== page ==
ANALYTICAL PAPER 5
NicholasCarr- Is Google Making Us Stupid’s
StevenPinkerin his article argues about the impacts of technology on the lives ofpeople living in this era. Notably, he makes a claim that generalizesthe effects of technology on the human intellectual processpurporting that new skills contemporarily act as the tool for logicalsustenance in humans. Various articles, as well as books with almostsimilar contexts, have been advanced with different agendas aspresented by their authors. The work presented here bases on theviews of Nicholas Carr’s articles, “Mindover mass media”.Notably, the work runs in contrast with the thoughts of Pinker(2014), who demonstrates a differencein opinionin his article, “IsGoogle making us stupid”.Technology is a vital tool and tends to aid humans in theirintellectual activities. However, this might leadto hibernation of the natural thinking process that is essential forcreativity and innovation.
“Bowman,having nearly been sent to a deep-space death by the malfunctioningmachine, is calmly, coldly disconnecting the memory circuits thatcontrol its artificial ‘brain’” (Carr, 2011). The illustrationsends a clear signal in regards to the writer’s intention whilewriting the article citing that such a supercomputer isdesignedfor assistance, but a simple malfunction was capable of leading greatcatastrophe. Arguably, an AI such as HAL is given complete control ofsystems within a ship or context where it ishousedas people tend to trust them.However,their malfunctions equalto greatcomplications. The same case is true when analyzing Pinker’s (2014)claim, if people indeedneglect other mechanisms for remaining smart, it is probable that afailure in the technologies will mean complete loss of this ability,for everyone.
Classicmechanisms of intellectual nourishments such as studying books or anyother form of publication have beenreplacedby the increased ease of using tools such as those on the internet.Carr (2011) cites that for a while his concentration has reduced andhis tolerance to challenges presented in texts such as books iswaning. Carr (2011) clearly describes fatigue and boredom that he nowassociates with performing a task or hobby he previously enjoyed. Itis, therefore, appropriate to connote that the influence oftechnology on Carr is harmfuland should berectified.“…I’d spend hours strolling through long stretches of prose.That’s rarely the case anymore” (Carr, 2011). Carr (2011), notesthat a workload previously consuming hours-days takes minutes tocomplete with spare time to skim through other articles. It isevident that this author seeks to point to the fact that specificityof information online reduces the investigative niche forresearchers. Further, manual research requires going through eachelement within a context to retrieve accurateinformation which adds to the database of information the researcherhas.
TheInternetas anessentialtool for the world given its numerous and impressive use oftechnology to simplify activities otherwise tiresome and expensive(Carr, 2011). He notes that the Internetiscommonly observedas a medium of exchange, a filter that sieves all informationaccepted through sight or hearing. Despite the simplistic nature ofthe Net, Carr (2011) posits that its impacts go beyond feeding theprocess of thought and relates this to rewiring the circuitry in thebrain. Therefore, by shaping the said processes, it is possible thatindividuals will learn to integrate the Net into their thoughtprocess as essential tools rather than assistive tools in mentalprocesses. Notably, yahoos are the claim laid out by Pinker (2014) inhis article as he claims technology to be the sole tools formaintenance of intellectual superiority.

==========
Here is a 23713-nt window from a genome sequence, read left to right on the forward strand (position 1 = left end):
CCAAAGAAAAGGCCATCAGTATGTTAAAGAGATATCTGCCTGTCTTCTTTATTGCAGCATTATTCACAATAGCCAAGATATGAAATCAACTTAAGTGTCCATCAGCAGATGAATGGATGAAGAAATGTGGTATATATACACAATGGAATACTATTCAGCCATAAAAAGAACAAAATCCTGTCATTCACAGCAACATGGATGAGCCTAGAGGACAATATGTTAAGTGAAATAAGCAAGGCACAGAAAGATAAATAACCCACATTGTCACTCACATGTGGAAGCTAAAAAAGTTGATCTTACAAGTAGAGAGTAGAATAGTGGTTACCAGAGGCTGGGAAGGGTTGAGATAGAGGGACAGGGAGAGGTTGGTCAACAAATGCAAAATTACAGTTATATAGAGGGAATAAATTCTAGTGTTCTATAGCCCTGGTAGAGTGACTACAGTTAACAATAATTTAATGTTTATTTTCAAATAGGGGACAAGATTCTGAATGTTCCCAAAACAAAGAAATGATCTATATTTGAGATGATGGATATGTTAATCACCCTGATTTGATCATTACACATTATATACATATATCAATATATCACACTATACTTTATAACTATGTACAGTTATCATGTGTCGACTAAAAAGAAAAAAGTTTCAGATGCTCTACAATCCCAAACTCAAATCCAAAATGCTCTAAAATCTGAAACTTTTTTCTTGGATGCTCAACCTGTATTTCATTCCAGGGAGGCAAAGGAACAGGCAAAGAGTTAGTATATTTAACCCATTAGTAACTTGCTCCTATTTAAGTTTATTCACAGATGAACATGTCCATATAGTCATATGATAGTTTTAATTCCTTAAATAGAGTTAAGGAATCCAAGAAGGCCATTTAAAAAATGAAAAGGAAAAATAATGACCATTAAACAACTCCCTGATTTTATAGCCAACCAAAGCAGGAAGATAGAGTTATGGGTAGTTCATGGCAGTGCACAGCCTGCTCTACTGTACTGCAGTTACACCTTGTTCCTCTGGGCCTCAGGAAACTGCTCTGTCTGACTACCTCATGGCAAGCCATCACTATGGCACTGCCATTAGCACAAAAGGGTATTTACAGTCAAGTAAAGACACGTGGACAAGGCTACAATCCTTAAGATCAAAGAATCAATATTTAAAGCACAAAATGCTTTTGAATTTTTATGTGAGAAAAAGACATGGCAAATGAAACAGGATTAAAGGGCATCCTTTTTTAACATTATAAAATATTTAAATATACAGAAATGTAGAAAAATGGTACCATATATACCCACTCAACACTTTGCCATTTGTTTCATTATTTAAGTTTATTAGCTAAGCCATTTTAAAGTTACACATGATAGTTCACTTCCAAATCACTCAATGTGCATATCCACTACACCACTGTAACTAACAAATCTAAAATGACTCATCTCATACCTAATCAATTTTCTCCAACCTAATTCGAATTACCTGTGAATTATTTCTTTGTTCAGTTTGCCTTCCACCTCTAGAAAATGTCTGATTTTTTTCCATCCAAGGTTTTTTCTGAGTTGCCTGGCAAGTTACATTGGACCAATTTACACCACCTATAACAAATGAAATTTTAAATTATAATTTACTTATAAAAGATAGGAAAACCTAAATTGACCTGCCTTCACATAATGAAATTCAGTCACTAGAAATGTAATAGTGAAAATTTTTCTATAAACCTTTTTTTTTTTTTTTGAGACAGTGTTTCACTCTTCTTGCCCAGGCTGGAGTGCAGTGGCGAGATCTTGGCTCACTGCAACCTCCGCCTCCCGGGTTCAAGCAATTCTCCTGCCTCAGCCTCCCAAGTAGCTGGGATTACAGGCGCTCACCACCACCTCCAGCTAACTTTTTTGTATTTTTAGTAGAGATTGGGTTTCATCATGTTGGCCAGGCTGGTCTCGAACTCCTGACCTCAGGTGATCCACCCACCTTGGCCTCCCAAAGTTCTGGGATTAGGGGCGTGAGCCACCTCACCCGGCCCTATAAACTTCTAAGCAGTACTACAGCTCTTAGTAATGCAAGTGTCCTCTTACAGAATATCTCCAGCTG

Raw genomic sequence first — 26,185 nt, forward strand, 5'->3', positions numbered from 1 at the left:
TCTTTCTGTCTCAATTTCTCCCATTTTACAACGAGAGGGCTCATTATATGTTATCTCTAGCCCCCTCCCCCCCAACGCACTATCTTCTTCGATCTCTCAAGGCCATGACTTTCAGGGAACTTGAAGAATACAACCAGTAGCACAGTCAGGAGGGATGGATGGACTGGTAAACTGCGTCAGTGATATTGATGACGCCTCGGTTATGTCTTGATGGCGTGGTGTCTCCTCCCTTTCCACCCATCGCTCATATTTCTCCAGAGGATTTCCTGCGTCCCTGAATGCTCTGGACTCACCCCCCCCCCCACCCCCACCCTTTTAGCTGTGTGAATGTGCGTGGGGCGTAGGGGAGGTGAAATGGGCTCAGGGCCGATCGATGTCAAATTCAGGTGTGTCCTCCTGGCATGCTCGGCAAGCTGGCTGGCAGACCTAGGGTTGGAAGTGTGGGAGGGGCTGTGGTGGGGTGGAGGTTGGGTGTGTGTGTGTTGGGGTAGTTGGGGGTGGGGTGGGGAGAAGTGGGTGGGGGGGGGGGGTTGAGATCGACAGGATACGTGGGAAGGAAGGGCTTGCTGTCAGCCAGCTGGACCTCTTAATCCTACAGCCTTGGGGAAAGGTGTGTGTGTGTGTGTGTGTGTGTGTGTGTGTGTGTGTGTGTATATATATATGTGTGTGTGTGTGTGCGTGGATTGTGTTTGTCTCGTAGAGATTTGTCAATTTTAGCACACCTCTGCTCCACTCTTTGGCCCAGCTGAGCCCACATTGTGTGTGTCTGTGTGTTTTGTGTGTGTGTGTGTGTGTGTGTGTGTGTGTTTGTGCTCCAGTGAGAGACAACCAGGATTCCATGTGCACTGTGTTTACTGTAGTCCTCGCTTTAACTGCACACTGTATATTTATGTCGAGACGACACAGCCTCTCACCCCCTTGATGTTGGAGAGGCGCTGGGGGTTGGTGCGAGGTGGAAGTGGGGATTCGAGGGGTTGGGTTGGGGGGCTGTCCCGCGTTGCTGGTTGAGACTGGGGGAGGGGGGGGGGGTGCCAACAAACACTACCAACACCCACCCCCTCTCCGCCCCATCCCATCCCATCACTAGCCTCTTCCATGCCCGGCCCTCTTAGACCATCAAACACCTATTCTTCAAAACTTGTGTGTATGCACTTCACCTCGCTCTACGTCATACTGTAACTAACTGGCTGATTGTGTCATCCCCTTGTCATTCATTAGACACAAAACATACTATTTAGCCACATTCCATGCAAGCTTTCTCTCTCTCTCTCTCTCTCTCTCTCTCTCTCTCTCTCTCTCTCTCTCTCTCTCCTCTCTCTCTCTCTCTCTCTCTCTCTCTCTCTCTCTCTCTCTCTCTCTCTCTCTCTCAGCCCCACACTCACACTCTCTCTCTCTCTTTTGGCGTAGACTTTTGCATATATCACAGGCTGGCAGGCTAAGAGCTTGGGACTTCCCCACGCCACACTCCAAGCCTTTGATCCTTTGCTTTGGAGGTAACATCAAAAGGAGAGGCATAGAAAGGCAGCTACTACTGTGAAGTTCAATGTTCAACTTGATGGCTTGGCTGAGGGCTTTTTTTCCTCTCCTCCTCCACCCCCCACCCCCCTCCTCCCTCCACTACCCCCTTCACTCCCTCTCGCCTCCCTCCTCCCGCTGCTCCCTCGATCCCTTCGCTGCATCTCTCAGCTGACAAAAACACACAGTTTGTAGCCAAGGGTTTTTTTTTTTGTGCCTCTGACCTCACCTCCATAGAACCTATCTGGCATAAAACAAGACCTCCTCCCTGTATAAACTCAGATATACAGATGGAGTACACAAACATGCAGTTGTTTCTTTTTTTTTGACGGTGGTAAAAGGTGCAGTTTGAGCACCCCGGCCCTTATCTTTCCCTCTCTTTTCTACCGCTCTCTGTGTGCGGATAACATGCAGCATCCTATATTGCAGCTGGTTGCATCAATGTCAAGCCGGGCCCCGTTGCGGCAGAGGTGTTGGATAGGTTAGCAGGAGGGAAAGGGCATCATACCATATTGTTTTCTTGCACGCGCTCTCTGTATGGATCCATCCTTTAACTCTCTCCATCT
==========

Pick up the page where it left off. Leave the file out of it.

Readinghas evolved with the development of technology and relates thechanges to more that the apparentslackness of going through physical texts, but to psychologicalconcepts (Carr, 2011). Notably, the essence of learning andunderstanding can be used to describe fundamentalfactors that describe the processes of self-identification.Therefore, factors that change with the evolution of reading habitseventually impact lives as they change though process as noted byCarr (2011). Describing an incident where one sense is completelylost or ignored after an intervention of technology, Carr (2011)describes how Friedrich Nietzsche could type endlessly with eyesshut. “Once he had mastered touch-typing, he was able to write withhis eyes closed, using only the tips of his fingers” (Carr, 2011).The illustration relates to new technology meant to enhance somecommonly stressful activities like research, however, just like,Nietzsche, people will eventually close those previous chapters oflife. Carr (2011) notes that after the change, Nietzsche’s worksignificantly modifiedin style due to a simple modification meant to help him. The case issimilar to Carr’ s (2011) previous observation that more factorsarechangedby a simple changesuch as in the manner of reading as presented in online publications.
Afteran evaluation of the article, it is accurate to relate that theinformation presented by Carr (2011) would be sufficient tocontradict Pinker’s (2014) claim regardingintellect and impacts brought on by new technology. Therefore, theauthor would strongly disagree with Pinker (2014) regardinghis complaintproving that new technology has some adverseeffects on the users and can significantly lead to unprecedentedchanges.
Carr,N. (2011). Is Google making us stupid? Yearbookof the National Society for the Study of Education, 107(2),89-94.
Pinker,S. (2014). Mind over mass media. NewYork Times, 10.